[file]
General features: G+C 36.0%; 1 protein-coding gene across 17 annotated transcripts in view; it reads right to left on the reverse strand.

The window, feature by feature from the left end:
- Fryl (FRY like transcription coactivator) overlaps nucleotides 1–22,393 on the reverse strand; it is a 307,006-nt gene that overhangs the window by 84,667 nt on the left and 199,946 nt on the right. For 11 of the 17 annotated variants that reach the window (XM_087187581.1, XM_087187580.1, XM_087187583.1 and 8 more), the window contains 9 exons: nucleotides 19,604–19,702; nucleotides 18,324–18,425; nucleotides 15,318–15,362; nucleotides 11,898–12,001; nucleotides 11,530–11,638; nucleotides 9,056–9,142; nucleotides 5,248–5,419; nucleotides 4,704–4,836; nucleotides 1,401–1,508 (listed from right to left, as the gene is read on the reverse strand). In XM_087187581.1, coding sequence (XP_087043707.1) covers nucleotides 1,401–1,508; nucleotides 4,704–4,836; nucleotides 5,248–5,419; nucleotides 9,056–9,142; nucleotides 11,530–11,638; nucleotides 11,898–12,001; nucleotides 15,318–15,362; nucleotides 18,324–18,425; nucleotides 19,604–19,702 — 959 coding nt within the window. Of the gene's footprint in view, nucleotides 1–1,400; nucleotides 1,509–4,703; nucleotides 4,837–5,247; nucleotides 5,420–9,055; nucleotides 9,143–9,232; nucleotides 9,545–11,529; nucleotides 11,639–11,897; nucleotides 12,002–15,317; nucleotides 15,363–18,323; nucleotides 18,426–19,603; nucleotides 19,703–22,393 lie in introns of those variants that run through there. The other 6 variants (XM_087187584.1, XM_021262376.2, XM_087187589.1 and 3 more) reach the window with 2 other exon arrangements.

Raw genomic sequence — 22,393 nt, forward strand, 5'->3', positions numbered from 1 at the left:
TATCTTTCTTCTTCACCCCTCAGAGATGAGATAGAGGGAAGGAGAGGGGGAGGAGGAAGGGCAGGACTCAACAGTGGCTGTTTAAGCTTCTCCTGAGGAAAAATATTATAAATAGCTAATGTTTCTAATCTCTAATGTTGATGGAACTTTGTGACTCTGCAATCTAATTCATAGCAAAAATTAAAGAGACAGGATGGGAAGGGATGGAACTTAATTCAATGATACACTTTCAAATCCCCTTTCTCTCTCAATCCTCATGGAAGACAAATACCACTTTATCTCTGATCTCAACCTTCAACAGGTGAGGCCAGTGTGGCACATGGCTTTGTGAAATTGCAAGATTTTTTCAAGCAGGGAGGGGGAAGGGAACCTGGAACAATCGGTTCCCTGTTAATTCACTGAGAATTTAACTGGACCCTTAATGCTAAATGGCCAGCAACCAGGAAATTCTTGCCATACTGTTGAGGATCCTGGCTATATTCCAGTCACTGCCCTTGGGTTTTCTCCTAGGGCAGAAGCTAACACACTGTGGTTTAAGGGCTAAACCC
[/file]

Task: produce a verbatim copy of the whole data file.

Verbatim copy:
General features: G+C 36.0%; 1 protein-coding gene across 17 annotated transcripts in view; it reads right to left on the reverse strand.

The window, feature by feature from the left end:
- Fryl (FRY like transcription coactivator) overlaps nucleotides 1–22,393 on the reverse strand; it is a 307,006-nt gene that overhangs the window by 84,667 nt on the left and 199,946 nt on the right. For 11 of the 17 annotated variants that reach the window (XM_087187581.1, XM_087187580.1, XM_087187583.1 and 8 more), the window contains 9 exons: nucleotides 19,604–19,702; nucleotides 18,324–18,425; nucleotides 15,318–15,362; nucleotides 11,898–12,001; nucleotides 11,530–11,638; nucleotides 9,056–9,142; nucleotides 5,248–5,419; nucleotides 4,704–4,836; nucleotides 1,401–1,508 (listed from right to left, as the gene is read on the reverse strand). In XM_087187581.1, coding sequence (XP_087043707.1) covers nucleotides 1,401–1,508; nucleotides 4,704–4,836; nucleotides 5,248–5,419; nucleotides 9,056–9,142; nucleotides 11,530–11,638; nucleotides 11,898–12,001; nucleotides 15,318–15,362; nucleotides 18,324–18,425; nucleotides 19,604–19,702 — 959 coding nt within the window. Of the gene's footprint in view, nucleotides 1–1,400; nucleotides 1,509–4,703; nucleotides 4,837–5,247; nucleotides 5,420–9,055; nucleotides 9,143–9,232; nucleotides 9,545–11,529; nucleotides 11,639–11,897; nucleotides 12,002–15,317; nucleotides 15,363–18,323; nucleotides 18,426–19,603; nucleotides 19,703–22,393 lie in introns of those variants that run through there. The other 6 variants (XM_087187584.1, XM_021262376.2, XM_087187589.1 and 3 more) reach the window with 2 other exon arrangements.

Raw genomic sequence — 22,393 nt, forward strand, 5'->3', positions numbered from 1 at the left:
TATCTTTCTTCTTCACCCCTCAGAGATGAGATAGAGGGAAGGAGAGGGGGAGGAGGAAGGGCAGGACTCAACAGTGGCTGTTTAAGCTTCTCCTGAGGAAAAATATTATAAATAGCTAATGTTTCTAATCTCTAATGTTGATGGAACTTTGTGACTCTGCAATCTAATTCATAGCAAAAATTAAAGAGACAGGATGGGAAGGGATGGAACTTAATTCAATGATACACTTTCAAATCCCCTTTCTCTCTCAATCCTCATGGAAGACAAATACCACTTTATCTCTGATCTCAACCTTCAACAGGTGAGGCCAGTGTGGCACATGGCTTTGTGAAATTGCAAGATTTTTTCAAGCAGGGAGGGGGAAGGGAACCTGGAACAATCGGTTCCCTGTTAATTCACTGAGAATTTAACTGGACCCTTAATGCTAAATGGCCAGCAACCAGGAAATTCTTGCCATACTGTTGAGGATCCTGGCTATATTCCAGTCACTGCCCTTGGGTTTTCTCCTAGGGCAGAAGCTAACACACTGTGGTTTAAGGGCTAAACCC